What customer supervisor jobs are like

What customer service supervisor jobs are likeThe scenario is a common one, and you may have found yourself on one or both sides of it. A customer, we'll call her Bathilda, wants to return a particular item she has purchased. Said item is not eligible for return and she is informed of this by her friendly customer service representative, we'll call him Archibald. Bathilda immediately becomes unhappy with Archibald's response and demands to speak to his manager. This is where the dashingly handsome and witty customer service supervisor, me, comes in and saves the day. I bet you're wondering how I got to play the role of dashing supervisor - here's how I got this job and while I liked best about it.

The interview

I was promoted into this position from a mid-level management position in customer service. If you're keeping track the chain of command is customer service, operations senior, and operations supervisor. Don't let the name fool you, part of the operations supervisor role is to supervise customer service.

I've held all of those positions and although this might surprise you, there wasn't a long interview. I was transferred to a new store to help "clean-up" some of their processes. During the clean-up process, I found out the current supervisor had been breaking some of the company's rules. She had been returning her own merchandise (a big no-no). She was "let go" and the General Manager pulled me into a room (the control room, where all the electric panels are) and said "would you like the supervisor job?" I've found that interviews for promotions in the same department aren't usually complicated. You've already proved you can do the job, so it's more just a matter of formality.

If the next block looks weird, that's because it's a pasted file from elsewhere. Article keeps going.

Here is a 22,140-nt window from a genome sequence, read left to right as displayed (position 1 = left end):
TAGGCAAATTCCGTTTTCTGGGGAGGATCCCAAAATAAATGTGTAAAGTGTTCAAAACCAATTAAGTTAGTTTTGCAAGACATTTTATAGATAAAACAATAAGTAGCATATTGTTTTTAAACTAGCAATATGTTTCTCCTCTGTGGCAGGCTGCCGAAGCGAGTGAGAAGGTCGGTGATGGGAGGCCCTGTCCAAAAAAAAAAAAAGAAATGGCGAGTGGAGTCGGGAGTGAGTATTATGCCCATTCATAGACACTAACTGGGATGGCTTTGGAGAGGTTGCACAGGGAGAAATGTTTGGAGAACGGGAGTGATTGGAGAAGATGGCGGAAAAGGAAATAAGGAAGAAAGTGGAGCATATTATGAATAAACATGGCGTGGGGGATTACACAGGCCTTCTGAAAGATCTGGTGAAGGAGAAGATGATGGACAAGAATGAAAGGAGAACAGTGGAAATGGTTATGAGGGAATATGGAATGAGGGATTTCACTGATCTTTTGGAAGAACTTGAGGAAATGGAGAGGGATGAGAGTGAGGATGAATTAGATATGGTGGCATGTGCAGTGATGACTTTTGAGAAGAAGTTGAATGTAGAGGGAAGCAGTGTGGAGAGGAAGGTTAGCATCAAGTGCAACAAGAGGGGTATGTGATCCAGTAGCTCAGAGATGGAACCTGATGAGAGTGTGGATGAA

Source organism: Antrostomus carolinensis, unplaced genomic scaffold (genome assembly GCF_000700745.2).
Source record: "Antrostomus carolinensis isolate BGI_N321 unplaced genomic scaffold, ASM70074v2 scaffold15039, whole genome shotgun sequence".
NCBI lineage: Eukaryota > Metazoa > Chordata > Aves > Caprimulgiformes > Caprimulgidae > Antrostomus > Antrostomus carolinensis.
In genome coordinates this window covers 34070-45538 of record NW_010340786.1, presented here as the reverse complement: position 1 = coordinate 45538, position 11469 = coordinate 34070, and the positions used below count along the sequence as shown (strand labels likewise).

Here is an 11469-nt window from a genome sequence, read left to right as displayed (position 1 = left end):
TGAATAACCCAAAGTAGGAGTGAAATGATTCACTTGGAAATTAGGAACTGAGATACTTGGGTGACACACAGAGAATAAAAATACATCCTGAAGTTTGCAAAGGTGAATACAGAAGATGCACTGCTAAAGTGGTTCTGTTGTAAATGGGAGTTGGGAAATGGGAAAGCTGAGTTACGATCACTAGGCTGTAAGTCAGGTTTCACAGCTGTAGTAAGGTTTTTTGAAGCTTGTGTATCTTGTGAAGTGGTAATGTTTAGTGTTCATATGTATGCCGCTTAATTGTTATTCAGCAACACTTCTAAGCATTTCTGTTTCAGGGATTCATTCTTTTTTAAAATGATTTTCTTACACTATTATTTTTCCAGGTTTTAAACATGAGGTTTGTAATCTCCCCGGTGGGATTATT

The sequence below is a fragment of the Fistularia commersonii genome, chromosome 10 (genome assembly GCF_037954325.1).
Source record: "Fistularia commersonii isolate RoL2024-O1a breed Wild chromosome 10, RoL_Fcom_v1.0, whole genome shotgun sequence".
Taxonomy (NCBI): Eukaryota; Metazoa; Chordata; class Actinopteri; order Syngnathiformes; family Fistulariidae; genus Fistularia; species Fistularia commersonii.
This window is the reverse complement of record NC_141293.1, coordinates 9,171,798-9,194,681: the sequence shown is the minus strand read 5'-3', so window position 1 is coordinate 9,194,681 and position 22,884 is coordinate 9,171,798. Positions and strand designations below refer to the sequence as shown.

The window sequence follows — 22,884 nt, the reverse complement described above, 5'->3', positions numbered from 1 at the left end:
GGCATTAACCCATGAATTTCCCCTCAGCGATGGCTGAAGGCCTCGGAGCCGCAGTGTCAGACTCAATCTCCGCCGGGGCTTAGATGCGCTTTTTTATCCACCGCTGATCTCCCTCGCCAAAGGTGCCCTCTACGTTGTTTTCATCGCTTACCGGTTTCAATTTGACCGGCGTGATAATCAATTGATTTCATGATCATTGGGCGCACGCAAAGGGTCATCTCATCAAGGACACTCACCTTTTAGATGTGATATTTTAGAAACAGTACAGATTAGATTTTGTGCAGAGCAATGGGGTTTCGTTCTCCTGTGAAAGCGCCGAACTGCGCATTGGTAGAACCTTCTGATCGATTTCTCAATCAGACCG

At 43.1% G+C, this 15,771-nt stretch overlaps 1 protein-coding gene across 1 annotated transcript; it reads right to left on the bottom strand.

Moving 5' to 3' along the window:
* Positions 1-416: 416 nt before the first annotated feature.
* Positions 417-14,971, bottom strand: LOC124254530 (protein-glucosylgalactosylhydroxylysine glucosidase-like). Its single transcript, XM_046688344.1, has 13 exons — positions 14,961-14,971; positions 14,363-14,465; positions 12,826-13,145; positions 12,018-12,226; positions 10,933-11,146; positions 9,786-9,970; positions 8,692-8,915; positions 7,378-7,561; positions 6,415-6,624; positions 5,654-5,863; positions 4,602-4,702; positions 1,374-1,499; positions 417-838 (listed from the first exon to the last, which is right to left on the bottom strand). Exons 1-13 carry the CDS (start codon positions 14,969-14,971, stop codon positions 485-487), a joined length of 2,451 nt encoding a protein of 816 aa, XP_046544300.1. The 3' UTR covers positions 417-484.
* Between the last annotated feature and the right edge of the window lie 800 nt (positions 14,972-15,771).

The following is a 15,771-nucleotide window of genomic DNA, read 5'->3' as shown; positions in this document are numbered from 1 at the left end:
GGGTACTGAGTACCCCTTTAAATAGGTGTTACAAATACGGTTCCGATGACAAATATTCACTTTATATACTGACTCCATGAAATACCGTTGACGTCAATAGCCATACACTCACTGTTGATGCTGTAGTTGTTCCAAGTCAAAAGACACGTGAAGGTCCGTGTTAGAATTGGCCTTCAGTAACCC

Training

I began training for this position nearly a year before I was actually promoted. The process consisted of shadowing first, and gradually progressed to delegated tasks which I would complete myself. Much of my new position consisted of tasks my manager didn't have time for (like scheduling and interviewing), so she would train me on the task and I'd take it over.

The actual job

I was the second line of defense, the appellate court if you will, for customers who didn't agree with a decision made at customer service. Often times I'd have to look at a number of different ways my decision would impact the profitability of the store like cost, whether the item was under warranty or not and many other factors too boring to name. As clich? as it might sound, I eventually learned that the customer truly is always right. Unless an item would have been ridiculously cost prohibitive to return, it is much cheaper in the long run to return an item than lose a customer.

The best part

Meaningful relationships with my direct reports. As a supervisor, I oversaw a team of nearly thirty cashiers, customer service representatives and customer service seniors. I had many hardworking, devoted and hilarious employees, and it was by far my favorite part of my job.

The worst part

Being pulled in a million directions. This job was not for the faint of heart. It's also not for someone who can't multitask. I often found myself juggling counting drawers, filling in at customer service, doing schedules for the entire store, training new employees, approving time off requests and getting yelled at by customers all at the same time. It was stressful at times, but never boring.